The clay-rocks at the test locations (shaly facies) consist of a dominant clay fraction (~60 wt.%) including illite, kaolinite, chlorite, and illite–smectite mixed layers, associated with quartz (~15 wt.%), calcite (~20 wt.%), feldspar, dolomite, siderite (a few wt.% each), pyrite (~1 wt.%), and organic matter (around 1 wt.% organic C) (Pearson et al. 2003). From thin section microscope observations, the rock displays a fine grain fabric with heterogeneities. The clay matrix is essentially formed of detrital particles of less than 1 µm of illite and illite–smectite mixed layers, with minor 10–50 µm sized flakes of biotite, muscovite, and chlorite. The carbonate fraction consists of calcite test and shell fragments and diagenetic carbonates including calcite (major micrite, sparite, and rare euhedral grains), dolomite/ankerite (essentially euhedral grains) and siderite (disseminated µm-sized grains, rare clusters). Pyrite occurs as µm-sized framboids of diagenetic origin. The heterogeneities of the clay-rocks are essentially due to the occurrence of the fossil debris ranging in size from 50 µm to few millimetres. The fossil debris include calcite test and shell fragments, but also particles of organic matter and phosphate elements. The water content is around 7 wt.% (with respect to the dry rock mass) and the total porosity is between 16 and 18% by volume.

3 Experiments: setup and methods

3.1 Experimental layout

Two 15 m-long, 101 and 76 mm in diameters respectively, inclined ascending boreholes perpendicular to the bedding were drilled from the vault of underground drifts in the Mont Terri rock laboratory: BPC-C1 in 2004 in the PP niche from the Security Gallery and BHT-1 in 2009 in Gallery-08. Both boreholes are 20 m far from one another perpendicularly to the Opalinus Clay contact with the limestones of the Passwang Formation. The last 5 m of these boreholes constitute the test intervals in contact with the rock. These zones were drilled using nitrogen in BPC-C1 and argon in BHT-1. The drilling tools were disinfected with chlorinated water and alcohol to minimize the introduction of external micro-organisms in the boreholes.

Immediately after coring, a device comprising an inflatable packer was installed in order to isolate the test intervals from the drift atmosphere. As soon as the packers were set in place, the test intervals were filled with argon in both boreholes. In the test intervals, the equipment took up over 80% of the volume, leaving only a maximum volume of about 5 and 10 litres remaining for fluids in BPC-C1 and BHT-1 respectively. It includes a PFA (per-fluoro-alkoxy)-coated, stainless steel inner tube. BHT-1 equipment comprises ceramic filter screen pieces having a porosity of 42% and a thickness of 14.75 mm, which surround the 40 mm diameter central tubing. However, BPC-C1 equipment does not include a filter screen. The intervals are closed at the bottom by a packer made of either neoprene-covered natural rubber or polyurethane rubber and inflated with water. In the boreholes, 4 to 6 measurement and circulation lines made of either PEEK (poly-ether-ether-ketone) or stainless steel, pass through the central tubing and connect the test interval with the drift (Fig. 2). Two stainless steel lines are dedicated to gas circulation between the interval and the drift. The gas extraction line enters the filter a few centimetres from the top of the interval, and the gas injection line 40 to 60 cm from the base of the interval. At the top level in BHT-1 borehole, another stainless steel line is dedicated to pressure measurements. Two PEEK lines enter the filter 2 cm from the bottom of the interval; one is for water extraction, the other for pressure measurements. The pressure sensors (Keller LEO 3 pressure gauges) are located in the drift at the far end of the pressure measurement lines.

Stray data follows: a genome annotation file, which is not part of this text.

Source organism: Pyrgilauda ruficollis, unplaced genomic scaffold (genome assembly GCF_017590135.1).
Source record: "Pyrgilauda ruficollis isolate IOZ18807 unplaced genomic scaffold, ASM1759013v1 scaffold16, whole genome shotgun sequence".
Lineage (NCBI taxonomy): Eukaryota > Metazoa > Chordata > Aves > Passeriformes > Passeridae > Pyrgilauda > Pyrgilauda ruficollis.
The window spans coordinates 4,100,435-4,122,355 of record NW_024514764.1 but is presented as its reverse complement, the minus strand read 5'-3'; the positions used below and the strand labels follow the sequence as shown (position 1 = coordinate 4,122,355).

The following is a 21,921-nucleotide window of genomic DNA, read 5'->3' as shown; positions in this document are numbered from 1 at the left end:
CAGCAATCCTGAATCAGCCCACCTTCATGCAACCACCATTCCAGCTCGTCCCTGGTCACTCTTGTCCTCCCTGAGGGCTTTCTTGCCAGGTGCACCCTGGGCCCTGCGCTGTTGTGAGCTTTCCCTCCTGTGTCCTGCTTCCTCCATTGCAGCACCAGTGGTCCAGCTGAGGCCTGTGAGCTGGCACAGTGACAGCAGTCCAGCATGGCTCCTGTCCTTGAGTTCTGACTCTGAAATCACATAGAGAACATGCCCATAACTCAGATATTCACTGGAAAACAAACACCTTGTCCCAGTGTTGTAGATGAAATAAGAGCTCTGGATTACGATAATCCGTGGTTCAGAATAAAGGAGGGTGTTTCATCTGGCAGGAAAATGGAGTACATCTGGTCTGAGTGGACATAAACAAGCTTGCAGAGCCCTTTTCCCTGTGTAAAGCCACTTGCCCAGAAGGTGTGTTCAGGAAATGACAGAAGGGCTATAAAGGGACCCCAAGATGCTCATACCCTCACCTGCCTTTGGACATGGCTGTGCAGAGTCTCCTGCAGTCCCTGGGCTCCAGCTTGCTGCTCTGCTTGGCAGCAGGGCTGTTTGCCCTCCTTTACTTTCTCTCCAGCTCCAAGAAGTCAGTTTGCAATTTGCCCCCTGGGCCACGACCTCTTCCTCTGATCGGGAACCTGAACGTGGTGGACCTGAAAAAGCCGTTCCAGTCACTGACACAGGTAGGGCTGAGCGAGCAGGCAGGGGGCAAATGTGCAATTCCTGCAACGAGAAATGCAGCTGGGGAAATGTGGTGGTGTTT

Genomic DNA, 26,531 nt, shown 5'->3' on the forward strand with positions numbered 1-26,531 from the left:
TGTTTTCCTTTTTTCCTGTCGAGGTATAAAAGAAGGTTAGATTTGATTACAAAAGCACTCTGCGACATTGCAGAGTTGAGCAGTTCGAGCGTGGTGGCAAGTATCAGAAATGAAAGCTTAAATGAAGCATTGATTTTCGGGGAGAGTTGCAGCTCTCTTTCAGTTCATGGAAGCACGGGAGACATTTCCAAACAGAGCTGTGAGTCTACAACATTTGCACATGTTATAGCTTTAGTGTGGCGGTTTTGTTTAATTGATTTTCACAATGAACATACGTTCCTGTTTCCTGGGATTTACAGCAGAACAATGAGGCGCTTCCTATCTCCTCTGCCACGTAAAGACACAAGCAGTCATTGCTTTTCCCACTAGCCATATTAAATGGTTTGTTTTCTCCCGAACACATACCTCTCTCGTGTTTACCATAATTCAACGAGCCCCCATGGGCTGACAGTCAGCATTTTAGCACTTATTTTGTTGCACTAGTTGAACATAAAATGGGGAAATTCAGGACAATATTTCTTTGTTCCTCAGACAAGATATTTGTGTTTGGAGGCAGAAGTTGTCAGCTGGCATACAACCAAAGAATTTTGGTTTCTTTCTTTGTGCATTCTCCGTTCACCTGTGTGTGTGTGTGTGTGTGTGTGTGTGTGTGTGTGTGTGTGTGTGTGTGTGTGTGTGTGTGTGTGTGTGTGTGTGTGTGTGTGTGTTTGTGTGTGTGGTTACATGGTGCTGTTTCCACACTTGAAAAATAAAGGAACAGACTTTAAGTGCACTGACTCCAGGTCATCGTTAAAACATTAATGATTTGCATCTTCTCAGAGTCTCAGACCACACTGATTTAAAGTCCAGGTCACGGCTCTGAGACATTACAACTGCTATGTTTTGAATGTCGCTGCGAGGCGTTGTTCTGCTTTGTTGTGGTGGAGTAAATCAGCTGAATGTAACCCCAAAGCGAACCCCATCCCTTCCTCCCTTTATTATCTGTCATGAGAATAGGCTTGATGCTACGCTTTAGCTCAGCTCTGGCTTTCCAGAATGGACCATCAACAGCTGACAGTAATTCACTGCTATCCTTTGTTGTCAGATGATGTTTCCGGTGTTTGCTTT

Fig. 2
figure 2

Experimental layout (BHT-1)

In the drift, a module comprising a KNF gas-tight pump is used for circulating the gas. This module comprises 10 Swagelok stainless steel sampling cylinders in which the gas circulates continuously. These cylinders (75 or 150 mL) may be disconnected to perform gas sample analyses, without modifying the total gas pressure. Various devices were connected to the gas circuit over several time periods to perform non-destructive in-line analyses of certain gases with an infrared (Cailteau et al. 2011a, b) or a Raman spectrometer (Lundy and Vinsot 2010). In addition, the BHT-1 gas circulation module includes a HY-OPTIMA 740 by H2scan H2 specific solid detector probe and a Teledyne ISCO D-500 gas injection pump.

In the rock surrounding the test intervals, the water pressure is 15 to 25 bar. In spite of the low hydraulic conductivity value of the rock (below 3 × 10−12 m/s), the difference in pressure between the interval and the rock induces a 3 to 20 mL/day water seepage flow rate from the rock to the interval (Vinsot et al. 2008, 2014). The water seeping into the interval accumulates at the bottom due to gravity. In the drift, a module is used for water extraction. This module includes in-line water sampling cylinders made of either PTFE (poly-tetra-fluoro-ethylene)-coated stainless steel or PEEK. The water lines and the fittings are made of PEEK. The extraction flow rate was adjusted so that the vertical water height in the interval did not exceed 30 cm. In the 4 or more meters above this surface, the available volume was taken up by gas, circulating between the borehole and the drift in a closed loop at a rate of 20 mL/min. This flow induced practically no head loss, thus the pressure was the same at any point of the circuit by ±5 mbar.